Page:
History of Durham

In North East England lies the historic city of Durham. Settled on the River Wear, just to the left of Sunderland, this bustling and lively city hosts a wealth of history, culture, literature and arts. The City leaves the tourist, traveller or student with an extensive list of places to go and things to do, including monuments to see.

Home to the final resting place of St Cuthbert, a Norman cathedral, and an 11th-century castle, Durham has a wonderful background and history that adds to its character.

In The Beginning

Archaeological evidence suggests the city has an early history of settlement dating back to roughly 2000 BC, although the current city can be more clearly traced back to AD 995. A group of monks from the holy island of Lindisfarne chose the city and its high peninsula as a place to settle with the body of St Cuthbert, who had previously founded a church in a small town in Durham.

Interestingly, the name Durham comes from the old English word “Dun”, meaning hill and the Norse for island “Holme”, but as legend of the Dun Cow suggests that the story contributes to the naming of the country town, as well as the naming of Dun Cow Lane which is said to be one of the very first streets in the city.

The geographical location of the city also shows great important back in history through the defence against the Scots. Durham castle is the only Norman castle never to have suffered a breach, playing a crucial part in the history of defence of the North. The Battle of Neville’s Cross between the English and Scots has also gone down as the most famous battle of the age.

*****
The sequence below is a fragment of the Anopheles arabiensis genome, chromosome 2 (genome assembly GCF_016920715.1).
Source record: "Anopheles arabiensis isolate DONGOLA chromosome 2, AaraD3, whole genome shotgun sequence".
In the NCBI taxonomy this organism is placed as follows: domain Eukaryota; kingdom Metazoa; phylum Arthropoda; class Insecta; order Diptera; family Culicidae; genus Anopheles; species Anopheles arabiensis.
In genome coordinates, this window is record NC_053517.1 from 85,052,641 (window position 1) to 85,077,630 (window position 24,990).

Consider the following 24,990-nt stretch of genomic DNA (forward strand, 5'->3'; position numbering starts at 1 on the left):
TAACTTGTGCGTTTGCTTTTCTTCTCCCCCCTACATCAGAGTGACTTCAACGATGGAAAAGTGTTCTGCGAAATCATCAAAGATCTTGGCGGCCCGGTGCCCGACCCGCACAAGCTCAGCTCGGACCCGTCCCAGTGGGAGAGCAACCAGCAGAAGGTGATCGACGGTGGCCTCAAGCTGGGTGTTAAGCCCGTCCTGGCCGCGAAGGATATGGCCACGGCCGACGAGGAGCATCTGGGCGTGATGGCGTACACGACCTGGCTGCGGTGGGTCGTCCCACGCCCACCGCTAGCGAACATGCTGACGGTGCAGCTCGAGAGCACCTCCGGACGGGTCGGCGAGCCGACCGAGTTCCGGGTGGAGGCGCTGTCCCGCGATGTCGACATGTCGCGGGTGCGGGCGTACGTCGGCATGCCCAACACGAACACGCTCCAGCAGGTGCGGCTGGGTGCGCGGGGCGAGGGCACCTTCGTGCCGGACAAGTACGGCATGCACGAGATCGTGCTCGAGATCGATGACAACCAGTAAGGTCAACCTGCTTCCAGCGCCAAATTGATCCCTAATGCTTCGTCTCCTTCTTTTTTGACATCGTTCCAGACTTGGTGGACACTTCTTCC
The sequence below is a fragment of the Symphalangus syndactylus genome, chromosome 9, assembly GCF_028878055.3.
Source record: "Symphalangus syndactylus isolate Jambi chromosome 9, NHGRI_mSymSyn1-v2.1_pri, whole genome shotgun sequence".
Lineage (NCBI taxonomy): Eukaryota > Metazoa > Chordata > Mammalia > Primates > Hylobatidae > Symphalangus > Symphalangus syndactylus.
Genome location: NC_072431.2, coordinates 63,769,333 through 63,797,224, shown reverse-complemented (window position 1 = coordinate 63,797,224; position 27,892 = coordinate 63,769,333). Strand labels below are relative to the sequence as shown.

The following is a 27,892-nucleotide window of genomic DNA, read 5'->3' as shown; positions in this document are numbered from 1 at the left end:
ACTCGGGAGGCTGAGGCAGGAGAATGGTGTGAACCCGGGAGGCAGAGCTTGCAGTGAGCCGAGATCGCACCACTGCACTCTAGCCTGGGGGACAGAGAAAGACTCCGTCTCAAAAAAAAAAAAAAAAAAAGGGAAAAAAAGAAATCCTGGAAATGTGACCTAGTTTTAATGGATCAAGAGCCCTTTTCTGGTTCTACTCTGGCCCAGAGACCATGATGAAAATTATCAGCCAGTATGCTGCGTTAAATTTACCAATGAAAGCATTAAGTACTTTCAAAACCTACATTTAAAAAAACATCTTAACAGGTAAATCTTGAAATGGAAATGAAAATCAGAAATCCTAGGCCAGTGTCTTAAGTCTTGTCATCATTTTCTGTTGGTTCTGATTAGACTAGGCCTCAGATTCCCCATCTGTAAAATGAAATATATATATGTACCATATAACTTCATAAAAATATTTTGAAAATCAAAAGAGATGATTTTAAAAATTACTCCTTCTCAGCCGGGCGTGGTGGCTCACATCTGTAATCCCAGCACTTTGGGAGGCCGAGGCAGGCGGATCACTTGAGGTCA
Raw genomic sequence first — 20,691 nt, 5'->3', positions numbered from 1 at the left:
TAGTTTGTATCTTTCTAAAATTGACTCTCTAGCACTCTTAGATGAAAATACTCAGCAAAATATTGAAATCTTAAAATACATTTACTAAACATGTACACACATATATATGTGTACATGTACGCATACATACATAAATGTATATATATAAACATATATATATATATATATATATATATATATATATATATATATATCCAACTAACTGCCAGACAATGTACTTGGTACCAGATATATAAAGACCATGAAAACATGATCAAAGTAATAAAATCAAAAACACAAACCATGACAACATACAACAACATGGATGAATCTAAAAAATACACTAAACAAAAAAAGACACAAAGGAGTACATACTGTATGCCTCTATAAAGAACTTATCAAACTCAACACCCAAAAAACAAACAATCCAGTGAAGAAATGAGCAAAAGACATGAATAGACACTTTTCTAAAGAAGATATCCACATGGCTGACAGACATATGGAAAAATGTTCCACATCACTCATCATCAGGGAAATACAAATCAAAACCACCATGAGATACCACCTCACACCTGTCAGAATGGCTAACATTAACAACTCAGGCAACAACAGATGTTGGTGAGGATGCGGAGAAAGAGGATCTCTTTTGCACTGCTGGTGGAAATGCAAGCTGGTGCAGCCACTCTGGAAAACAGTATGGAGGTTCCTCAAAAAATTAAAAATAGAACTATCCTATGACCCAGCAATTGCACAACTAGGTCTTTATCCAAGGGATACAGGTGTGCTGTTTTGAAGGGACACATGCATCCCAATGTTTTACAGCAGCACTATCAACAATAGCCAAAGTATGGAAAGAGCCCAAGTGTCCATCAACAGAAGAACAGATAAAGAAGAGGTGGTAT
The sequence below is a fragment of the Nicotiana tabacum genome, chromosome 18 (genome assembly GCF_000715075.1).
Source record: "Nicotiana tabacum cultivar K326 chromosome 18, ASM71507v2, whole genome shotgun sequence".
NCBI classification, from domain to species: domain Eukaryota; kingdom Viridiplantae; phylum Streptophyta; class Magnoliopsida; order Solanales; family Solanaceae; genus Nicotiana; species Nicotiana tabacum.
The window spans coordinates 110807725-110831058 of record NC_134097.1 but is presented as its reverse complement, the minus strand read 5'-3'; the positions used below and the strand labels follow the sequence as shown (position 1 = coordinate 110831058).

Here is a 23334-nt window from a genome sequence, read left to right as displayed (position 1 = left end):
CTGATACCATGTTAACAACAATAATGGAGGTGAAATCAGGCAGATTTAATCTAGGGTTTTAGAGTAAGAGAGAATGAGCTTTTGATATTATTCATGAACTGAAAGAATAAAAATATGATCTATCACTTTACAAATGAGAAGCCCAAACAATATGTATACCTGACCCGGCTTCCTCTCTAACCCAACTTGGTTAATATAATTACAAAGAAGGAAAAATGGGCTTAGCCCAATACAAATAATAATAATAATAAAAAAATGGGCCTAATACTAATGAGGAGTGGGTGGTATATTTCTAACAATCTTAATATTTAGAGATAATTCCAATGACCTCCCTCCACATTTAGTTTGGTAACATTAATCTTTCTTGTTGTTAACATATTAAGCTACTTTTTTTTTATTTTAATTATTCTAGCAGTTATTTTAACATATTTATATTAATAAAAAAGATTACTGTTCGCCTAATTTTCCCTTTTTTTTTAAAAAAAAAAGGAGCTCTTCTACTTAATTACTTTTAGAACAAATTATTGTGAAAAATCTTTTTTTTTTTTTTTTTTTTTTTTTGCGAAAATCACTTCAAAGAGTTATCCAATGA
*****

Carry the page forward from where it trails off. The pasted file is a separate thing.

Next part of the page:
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Castles, Cathedrals and More…

The entire centre of the city is designated a conservation area. Tt was originally designated so in 1968 and extended further in 1980. It’s not just the famous cathedral and castle which reigns royal stature in the country town, but it is also the home to over 630 listed buildings; 569 of these listed buildings are in the conservation area and include the Durham Observatory, St Oswald’s Church and the Elvet Bridge.

The Cathedral Church of Christ, commonly known as Durham Cathedral was founded in AD 1903 and remains a place of worship today. It is regarded as one of the best Romanesque cathedrals in the whole of Europe, and has now been designated a UNESCO world heritage site, along with the castle, which faces the Cathedral.

Durham Castle was built in the 11th century to show the power of the Normans, and is a notable example of an early motte and bailey castle. Even after all this time, the castle remains 46 feet high and 33 yards long, and is now the home of University College, informally known as “Castle”.

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Education

Alongside the bursting stories in history books, the city is home to the prestigious Durham University. It was founded as the University of Durham by parliament in 1832 and went on to be granted by a Royal Charter in 1937. At this time, it was one of the first ever universities to open in England for more than 600 years and, after Oxford and Cambridge, is the third oldest university. From its reputation for excellence, this has been reflected in its ranking within the top 100 of the world’s universities, standing in strong position at number 74, and at number 12 in the UK.

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If you would like to be a part of the bustling history, culture and reputable education system, and are thinking of coming to Durham for your studies, City Block would love to help you with finding the accommodation that reflects the stature of the city and its education.

 

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